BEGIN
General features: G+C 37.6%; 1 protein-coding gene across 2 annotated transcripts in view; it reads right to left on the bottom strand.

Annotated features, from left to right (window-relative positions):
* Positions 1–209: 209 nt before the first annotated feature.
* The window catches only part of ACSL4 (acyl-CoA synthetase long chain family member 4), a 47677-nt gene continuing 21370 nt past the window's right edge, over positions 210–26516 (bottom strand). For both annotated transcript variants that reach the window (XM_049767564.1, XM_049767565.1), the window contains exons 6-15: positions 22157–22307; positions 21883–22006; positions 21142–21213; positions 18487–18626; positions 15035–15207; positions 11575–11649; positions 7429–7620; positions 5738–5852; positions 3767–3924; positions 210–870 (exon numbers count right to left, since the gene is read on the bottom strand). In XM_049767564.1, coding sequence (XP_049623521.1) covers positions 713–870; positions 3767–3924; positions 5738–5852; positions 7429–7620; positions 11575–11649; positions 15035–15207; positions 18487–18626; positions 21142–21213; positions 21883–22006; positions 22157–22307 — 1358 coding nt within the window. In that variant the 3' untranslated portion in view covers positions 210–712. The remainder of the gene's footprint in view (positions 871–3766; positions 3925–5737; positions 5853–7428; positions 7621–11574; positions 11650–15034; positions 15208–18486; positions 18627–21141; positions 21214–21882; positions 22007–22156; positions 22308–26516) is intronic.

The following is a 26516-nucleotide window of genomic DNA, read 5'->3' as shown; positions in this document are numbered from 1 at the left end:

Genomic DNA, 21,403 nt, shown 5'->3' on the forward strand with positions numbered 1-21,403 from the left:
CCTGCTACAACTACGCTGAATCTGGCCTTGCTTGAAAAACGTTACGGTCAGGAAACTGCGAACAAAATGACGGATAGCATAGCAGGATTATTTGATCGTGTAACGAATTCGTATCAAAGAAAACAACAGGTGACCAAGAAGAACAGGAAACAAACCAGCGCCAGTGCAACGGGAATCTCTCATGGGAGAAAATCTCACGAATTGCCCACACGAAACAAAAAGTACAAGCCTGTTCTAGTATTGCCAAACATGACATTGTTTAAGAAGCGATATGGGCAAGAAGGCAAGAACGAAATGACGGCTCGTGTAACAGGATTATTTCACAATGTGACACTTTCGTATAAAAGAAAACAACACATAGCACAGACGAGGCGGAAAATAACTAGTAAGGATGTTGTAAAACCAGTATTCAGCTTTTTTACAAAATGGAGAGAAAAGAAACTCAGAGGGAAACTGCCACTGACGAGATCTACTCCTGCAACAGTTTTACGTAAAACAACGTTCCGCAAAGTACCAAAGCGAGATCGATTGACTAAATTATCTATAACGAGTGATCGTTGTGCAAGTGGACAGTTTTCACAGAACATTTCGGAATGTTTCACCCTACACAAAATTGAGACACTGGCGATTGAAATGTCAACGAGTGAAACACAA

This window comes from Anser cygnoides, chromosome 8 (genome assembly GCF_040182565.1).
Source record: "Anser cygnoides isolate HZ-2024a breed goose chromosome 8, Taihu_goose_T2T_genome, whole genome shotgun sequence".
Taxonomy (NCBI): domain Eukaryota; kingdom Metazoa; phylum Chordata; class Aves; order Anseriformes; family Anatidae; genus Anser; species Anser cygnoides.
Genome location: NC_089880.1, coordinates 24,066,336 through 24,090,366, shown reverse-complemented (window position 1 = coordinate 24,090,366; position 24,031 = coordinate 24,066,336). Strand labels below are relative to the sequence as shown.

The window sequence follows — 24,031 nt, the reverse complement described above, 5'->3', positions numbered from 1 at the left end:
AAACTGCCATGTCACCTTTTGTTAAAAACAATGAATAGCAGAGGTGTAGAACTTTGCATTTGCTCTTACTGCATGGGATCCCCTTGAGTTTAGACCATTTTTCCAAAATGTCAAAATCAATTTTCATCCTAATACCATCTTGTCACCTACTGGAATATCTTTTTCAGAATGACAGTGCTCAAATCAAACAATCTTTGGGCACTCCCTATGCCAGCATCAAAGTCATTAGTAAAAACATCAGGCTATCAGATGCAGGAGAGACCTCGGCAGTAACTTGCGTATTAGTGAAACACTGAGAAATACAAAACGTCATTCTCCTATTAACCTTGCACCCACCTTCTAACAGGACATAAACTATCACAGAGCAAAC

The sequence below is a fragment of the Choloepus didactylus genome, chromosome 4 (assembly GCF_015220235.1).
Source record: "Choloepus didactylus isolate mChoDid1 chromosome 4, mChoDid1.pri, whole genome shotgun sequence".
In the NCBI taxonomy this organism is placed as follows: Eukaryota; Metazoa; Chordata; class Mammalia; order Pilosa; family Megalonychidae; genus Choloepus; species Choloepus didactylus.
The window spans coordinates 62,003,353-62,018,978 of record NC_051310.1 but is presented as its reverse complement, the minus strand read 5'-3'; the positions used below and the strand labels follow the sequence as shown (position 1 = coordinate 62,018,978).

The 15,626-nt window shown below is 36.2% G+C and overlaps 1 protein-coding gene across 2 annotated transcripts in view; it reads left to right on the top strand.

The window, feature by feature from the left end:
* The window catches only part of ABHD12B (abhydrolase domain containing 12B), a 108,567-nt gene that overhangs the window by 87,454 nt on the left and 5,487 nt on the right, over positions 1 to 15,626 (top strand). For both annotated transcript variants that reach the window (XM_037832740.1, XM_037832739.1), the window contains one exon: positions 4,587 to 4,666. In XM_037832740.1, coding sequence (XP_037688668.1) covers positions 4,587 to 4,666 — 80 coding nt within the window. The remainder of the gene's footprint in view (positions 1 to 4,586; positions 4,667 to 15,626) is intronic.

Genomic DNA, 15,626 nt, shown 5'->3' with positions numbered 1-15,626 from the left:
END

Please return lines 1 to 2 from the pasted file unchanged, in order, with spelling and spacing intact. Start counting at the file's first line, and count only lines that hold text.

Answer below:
General features: G+C 37.6%; 1 protein-coding gene across 2 annotated transcripts in view; it reads right to left on the bottom strand.

Annotated features, from left to right (window-relative positions):